2. Client issues GET to /api/persons?filter[gender]=female, gets 8,000 people in response
  3. Client issues GET to /api/persons?filter[gender]=female&filter[professor]=true, gets 50 people in response
  4. Client issues GET to /api/persons?filter[gender]=female&filter[professor]=true&fields[persons]=&include=children, gets children of 50 people in a single response but no data about the parents

or if bytes in the payload isn’t an issue (only the number of requests matters), the fourth request could be a GET to /api/persons?filter[gender]=female&filter[professor]=true&include=children, which would get the data of 50 parents and of their children in a single response


will equal

GET /api/persons?filter[id]=1,4,6,8,33,234&include=children


True that children could be loaded like that. But I don’t think existing js client frameworks would / should learn to load children of already loaded parent objects that way. Or should they? If I imagine huge parents object now …


Assuming I’m understanding you correctly, the server can always force pagination for the parents to prevent this.


Pagination partly solves the problem, if one parent object is small.
But assume that the payload for one parent object amounts to, say, 100KB. You would not be able to avoid that extra, yet unnecessary (because the data was retrieved before) data overhead.

A request like

GET /api/persons?filter[id]=1,4,6,8,33,234&include=children

may be viable in many situations, but may be sub optimal for others.


Maybe, but I wouldn’t worry too much about hypothetical problems until you really encounter them.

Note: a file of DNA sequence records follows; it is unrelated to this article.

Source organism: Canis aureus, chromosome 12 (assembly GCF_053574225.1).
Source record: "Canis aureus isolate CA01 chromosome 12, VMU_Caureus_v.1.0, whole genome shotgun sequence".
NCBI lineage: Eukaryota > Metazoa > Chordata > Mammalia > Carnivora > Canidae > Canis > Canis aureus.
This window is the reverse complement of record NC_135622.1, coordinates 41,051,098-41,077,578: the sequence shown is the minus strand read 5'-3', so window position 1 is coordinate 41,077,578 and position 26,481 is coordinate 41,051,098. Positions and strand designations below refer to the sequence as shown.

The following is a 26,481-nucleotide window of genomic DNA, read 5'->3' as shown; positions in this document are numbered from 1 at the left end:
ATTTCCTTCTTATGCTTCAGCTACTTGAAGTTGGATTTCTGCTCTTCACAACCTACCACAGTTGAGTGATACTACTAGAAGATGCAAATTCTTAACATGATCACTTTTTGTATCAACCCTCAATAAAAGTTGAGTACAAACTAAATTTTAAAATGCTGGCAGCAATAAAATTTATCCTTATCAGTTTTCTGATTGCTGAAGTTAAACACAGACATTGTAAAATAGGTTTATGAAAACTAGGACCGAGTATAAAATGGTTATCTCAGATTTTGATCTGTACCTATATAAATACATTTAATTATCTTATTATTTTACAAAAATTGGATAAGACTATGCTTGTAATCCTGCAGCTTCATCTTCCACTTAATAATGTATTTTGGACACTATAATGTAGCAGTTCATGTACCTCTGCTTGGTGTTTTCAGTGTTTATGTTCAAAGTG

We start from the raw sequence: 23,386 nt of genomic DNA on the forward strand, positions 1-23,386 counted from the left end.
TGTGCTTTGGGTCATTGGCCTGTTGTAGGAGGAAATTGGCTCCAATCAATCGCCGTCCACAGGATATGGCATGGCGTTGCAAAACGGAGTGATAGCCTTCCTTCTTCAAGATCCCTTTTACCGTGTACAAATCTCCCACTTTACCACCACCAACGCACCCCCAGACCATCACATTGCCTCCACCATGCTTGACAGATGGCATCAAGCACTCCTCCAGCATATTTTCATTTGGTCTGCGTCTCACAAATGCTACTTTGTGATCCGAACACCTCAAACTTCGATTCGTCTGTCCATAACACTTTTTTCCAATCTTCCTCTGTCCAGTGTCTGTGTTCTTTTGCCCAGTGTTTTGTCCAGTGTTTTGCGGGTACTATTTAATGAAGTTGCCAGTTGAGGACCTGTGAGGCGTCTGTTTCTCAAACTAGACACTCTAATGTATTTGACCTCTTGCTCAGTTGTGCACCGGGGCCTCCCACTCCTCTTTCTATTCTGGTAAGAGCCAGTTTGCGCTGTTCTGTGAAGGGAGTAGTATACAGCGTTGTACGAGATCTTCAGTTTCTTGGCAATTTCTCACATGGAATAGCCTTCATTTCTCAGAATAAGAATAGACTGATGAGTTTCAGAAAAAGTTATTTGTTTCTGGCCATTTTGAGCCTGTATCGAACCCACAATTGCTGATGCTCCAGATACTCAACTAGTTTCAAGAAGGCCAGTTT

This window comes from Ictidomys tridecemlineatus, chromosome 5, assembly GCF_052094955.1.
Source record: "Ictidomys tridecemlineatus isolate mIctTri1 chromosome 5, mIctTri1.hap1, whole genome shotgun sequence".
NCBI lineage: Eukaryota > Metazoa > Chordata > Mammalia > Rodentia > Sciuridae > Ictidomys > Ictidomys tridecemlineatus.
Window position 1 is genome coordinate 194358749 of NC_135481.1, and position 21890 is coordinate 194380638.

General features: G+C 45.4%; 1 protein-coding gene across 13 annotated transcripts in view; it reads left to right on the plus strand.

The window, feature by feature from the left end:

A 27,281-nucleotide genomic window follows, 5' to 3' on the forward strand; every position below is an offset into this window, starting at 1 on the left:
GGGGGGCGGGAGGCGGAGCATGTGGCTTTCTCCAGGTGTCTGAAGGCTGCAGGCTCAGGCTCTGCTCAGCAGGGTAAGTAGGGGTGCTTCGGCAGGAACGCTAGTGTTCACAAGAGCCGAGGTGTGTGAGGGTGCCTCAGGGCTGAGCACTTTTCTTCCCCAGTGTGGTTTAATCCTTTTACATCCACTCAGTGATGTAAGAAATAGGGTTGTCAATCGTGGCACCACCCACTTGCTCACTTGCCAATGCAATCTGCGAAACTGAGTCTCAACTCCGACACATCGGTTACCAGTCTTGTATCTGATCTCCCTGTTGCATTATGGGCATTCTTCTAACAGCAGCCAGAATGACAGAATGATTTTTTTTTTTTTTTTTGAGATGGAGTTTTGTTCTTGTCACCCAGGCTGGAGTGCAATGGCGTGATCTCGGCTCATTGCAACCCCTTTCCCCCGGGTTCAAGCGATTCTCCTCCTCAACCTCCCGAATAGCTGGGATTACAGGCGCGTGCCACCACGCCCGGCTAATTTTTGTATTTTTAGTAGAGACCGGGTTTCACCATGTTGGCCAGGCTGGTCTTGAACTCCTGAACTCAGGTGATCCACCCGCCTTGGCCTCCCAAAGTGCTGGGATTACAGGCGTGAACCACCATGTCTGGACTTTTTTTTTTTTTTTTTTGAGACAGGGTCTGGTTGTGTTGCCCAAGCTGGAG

It’s difficult to suggest a good solution without knowing all the details of your problem, but I can think of a couple of potential options:

  1. GET /api/persons?filter[]=1,4,6,8,33,234 to get just the children
  2. GET /api/personSummaries?filter[id]=1,4,6,8,33,234&include=children to get an alternative (small) representation of the parent objects but full representations for their children


Your suggestions are all good. But I was more aiming for a general approach to loading related objects on demand, that client frameworks like ember data could implement against. To my knowledge, every client framework that loads related objects automatically when their data is needed, would follow the relationship links, causing one request per parent. Which they should not. The only escape would currently be to try to avoid automatic retrieval and trigger one efficient request yourself.


I think trying to do that automatically at a framework level wouldn’t be very helpful - not every client is going to want that behaviour, and even a single client might want different behaviour at different API endpoints.

To me, that seems a much safer approach.


I can only speak for myself but we need to load related objects for multiple objects all the time.
But this is when ember data falls short, so I thought about a strategy that would allow for a more efficient retrieval.

I still feel that a URL like

GET /api/persons/1,4,6,8,33,234,.../children

is pretty much self explaining and does make sense. Anyway, thanks for discussing with me, I appreciate it!
And you brought up very good suggestions to achieve the same thing, where my favorite would be this one:

GET /api/persons?filter[]=1,4,6,8,33,234 to get just the children

Thank you!